[ASC-list] Request for information - Inspiring Australia and science prizes

Jesse Shore jesse at prismaticsciences.com
Mon Nov 1 05:32:25 UTC 2010


Dear ASC list readers, 

 

In the recent edition of Scope, the ASC e-newsletter, I included an article
requesting information about Australian science prizes and I want to be sure
you all saw my request. Some of you may not have received the Scope email or
don't read through the various topics it contains.

 

Laura Miles, Scope editor, emailed the most recent issue of Scope last
Thursday. If you haven't received it, first double check you inbox for a
message with the subject heading "s c o p e - Australian Science
Communicators (28 October 2010)". If not there check your junk mail or other
security filtering device. If no luck please contact Kali Madden,
office at asc.asn.au,  as there may be a glitch which needs to be resolved. 

 

Another way to ensure you receive what gets posted to the website is to
subscribe to an RSS feed. See the right hand column of the website and click
the 'subscribe to RSS feed' button to make this happen. 

 

Now to the article and my request for information: 

 

Inspiring Australia and science prizes

 

I'm seeking information and comments about science award programs in
Australia which recognise science communication in selecting the award
winners. I'll provide some context before I fully phrase my request. 

 

The ASC executive is pleased to note that several of our members have
participated in initial actions to implement aspects of the Inspiring
Australia report. Two expert working groups have convened, one on Science
and the Media and the other for Developing an Evidence Base for Science
Engagement in Australia. 

 

This work has commenced over the past few months despite the absence of
specific federal funding. As money was promised during the election campaign
for some recommendations of Inspiring Australia the pace of activity will
gradually ramp up. I expect there soon will be a group to review the science
prizes funded by the government (related to recommendation 5 of Inspiring
Australia). 

 

An email from Questacon (acting for DIISR) says that, "...Questacon will be
identifying how award programs can be further enhanced to engage the wider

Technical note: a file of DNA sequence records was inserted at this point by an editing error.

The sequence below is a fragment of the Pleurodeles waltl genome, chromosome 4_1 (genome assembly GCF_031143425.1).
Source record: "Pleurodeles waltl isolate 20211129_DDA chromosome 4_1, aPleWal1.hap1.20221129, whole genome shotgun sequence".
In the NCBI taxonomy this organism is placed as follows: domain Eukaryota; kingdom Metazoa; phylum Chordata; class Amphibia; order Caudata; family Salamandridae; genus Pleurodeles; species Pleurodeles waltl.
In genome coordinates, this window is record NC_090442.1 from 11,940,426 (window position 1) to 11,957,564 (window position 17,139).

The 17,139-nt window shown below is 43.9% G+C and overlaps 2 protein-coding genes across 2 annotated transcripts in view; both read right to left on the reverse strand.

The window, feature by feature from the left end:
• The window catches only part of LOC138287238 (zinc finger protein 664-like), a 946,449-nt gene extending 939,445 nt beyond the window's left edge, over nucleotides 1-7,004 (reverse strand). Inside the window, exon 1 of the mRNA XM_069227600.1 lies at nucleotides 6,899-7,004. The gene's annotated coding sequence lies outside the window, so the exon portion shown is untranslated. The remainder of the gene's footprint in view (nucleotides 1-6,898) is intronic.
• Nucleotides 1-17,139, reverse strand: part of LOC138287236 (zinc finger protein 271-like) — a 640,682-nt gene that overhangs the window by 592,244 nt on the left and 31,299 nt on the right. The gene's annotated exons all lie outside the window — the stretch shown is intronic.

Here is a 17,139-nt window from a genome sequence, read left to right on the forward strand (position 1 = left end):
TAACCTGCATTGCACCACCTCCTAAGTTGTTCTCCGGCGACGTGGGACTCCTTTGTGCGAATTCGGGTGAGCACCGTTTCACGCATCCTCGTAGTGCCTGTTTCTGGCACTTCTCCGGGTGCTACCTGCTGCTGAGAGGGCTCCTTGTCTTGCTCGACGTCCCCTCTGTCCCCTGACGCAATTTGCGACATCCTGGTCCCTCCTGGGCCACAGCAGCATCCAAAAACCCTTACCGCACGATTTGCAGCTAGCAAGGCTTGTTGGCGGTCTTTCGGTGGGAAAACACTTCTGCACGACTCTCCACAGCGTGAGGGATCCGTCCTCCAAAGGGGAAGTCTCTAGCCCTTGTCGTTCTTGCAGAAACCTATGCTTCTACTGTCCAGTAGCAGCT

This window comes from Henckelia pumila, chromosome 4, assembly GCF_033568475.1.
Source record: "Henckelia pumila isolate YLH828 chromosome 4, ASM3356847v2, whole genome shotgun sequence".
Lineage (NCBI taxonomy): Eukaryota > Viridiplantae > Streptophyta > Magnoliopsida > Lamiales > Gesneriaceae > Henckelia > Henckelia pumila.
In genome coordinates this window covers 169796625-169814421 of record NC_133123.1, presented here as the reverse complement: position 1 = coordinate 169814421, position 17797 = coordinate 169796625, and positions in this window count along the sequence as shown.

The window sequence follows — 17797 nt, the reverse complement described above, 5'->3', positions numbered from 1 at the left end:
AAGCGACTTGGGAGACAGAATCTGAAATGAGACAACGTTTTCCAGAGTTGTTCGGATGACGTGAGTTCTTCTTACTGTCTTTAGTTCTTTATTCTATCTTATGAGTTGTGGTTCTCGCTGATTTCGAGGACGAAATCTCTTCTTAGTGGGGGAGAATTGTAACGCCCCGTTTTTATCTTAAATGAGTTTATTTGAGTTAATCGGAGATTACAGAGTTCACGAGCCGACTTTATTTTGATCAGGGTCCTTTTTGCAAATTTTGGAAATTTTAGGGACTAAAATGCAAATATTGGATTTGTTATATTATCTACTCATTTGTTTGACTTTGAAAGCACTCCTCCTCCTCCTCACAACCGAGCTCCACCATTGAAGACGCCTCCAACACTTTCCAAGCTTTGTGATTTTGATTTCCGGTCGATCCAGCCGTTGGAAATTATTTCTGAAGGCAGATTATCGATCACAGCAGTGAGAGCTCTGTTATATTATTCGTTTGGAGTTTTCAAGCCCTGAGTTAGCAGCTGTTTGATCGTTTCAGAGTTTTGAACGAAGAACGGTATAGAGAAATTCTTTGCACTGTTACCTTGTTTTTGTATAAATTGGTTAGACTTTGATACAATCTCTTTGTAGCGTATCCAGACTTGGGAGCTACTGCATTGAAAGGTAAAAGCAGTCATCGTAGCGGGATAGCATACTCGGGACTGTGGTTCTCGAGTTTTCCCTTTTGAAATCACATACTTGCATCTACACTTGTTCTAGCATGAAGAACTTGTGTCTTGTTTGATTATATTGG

community in science and to profile Australia's capability overseas."
Questacon welcomes comments on this. 

 

Here's my request: to prepare for Questacon's invitation for comments, and
the possible expert panel, I ask that you email me information and comments
about science award programs at federal, state and local levels that
recognise science communication or use it as a criterion in selecting the
award winner.

 

And further context:

Toss Gascoigne reported to the e-list in August that "The Government has now
provided $21 million to implement some recommendations from the report, in
an election policy announced on 10 September.

 

Among other things, it will fund:

* the PM's Prize for Science

* the Eureka Prizes

* National Science Week

* Science events and activities around Australia

* Promotion of science through the media

 

The three-page policy is at:
http://www.alp.org.au/agenda/more---policies/science-for-australia-s-future/
. The money is coming from cuts to other activities, such as the CRC
program. There is no new money."

 

It is good to see continued federal funding for a selection of the Eureka
Prizes, especially as two prizes, the Eureka Prize for Science Journalism
and the Eureka Prize for Promoting Understanding of Science, are strongly
related to science communication.

 

Another interesting award program is the Young Tall Poppy Science Awards. To
be considered for these prizes early career research scientist applicants
need to have been very active in communicating their scientific research to
lay audiences. This awards program operates in several states and
territories and is seeking to expand nationally.

 

Rob Morrison has previously posted an article on the ASC website about how
to assign value to an academic's or research scientist's science
communication activities. The link to his paper is
http://www.asc.asn.au/2010/08/what-counts/. 

 

It would be good for ASC members to contribute to Rob's thoughts and in turn
to the anticipated expert panel. I look forward to hearing from you via
jesse at prismaticsciences.com or add your comment below this article. 

 

Jesse Shore

National president

 

 

Cheers, 
Jesse

 

Jesse Shore

President, Australian Science Communicators, 2010

 <http://www.asc.asn.au/> http://www.asc.asn.au/ 

 

Jesse Shore PhD
Science Communicator
Prismatic Sciences
P:   (02) 9810 2328
M:   0415 841 276
E:     <mailto:jesse at prismaticsciences.com> jesse at prismaticsciences.com
W:   <http://www.prismaticsciences.com/> www.prismaticsciences.com

 

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